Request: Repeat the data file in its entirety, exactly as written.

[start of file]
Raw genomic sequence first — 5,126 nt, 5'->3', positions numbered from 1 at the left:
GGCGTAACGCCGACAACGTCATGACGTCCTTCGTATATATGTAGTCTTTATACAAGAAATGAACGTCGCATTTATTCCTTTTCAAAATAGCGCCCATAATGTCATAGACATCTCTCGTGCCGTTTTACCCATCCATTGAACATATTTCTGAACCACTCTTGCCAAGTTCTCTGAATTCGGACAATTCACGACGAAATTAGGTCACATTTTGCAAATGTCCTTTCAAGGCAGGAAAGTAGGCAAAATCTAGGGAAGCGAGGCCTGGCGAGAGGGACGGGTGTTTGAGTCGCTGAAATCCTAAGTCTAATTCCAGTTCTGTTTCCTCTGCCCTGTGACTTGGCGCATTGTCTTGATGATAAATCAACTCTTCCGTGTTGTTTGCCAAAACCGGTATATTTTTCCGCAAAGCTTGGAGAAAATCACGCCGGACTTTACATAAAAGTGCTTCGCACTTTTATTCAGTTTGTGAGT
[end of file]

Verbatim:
Raw genomic sequence first — 5,126 nt, 5'->3', positions numbered from 1 at the left:
GGCGTAACGCCGACAACGTCATGACGTCCTTCGTATATATGTAGTCTTTATACAAGAAATGAACGTCGCATTTATTCCTTTTCAAAATAGCGCCCATAATGTCATAGACATCTCTCGTGCCGTTTTACCCATCCATTGAACATATTTCTGAACCACTCTTGCCAAGTTCTCTGAATTCGGACAATTCACGACGAAATTAGGTCACATTTTGCAAATGTCCTTTCAAGGCAGGAAAGTAGGCAAAATCTAGGGAAGCGAGGCCTGGCGAGAGGGACGGGTGTTTGAGTCGCTGAAATCCTAAGTCTAATTCCAGTTCTGTTTCCTCTGCCCTGTGACTTGGCGCATTGTCTTGATGATAAATCAACTCTTCCGTGTTGTTTGCCAAAACCGGTATATTTTTCCGCAAAGCTTGGAGAAAATCACGCCGGACTTTACATAAAAGTGCTTCGCACTTTTATTCAGTTTGTGAGT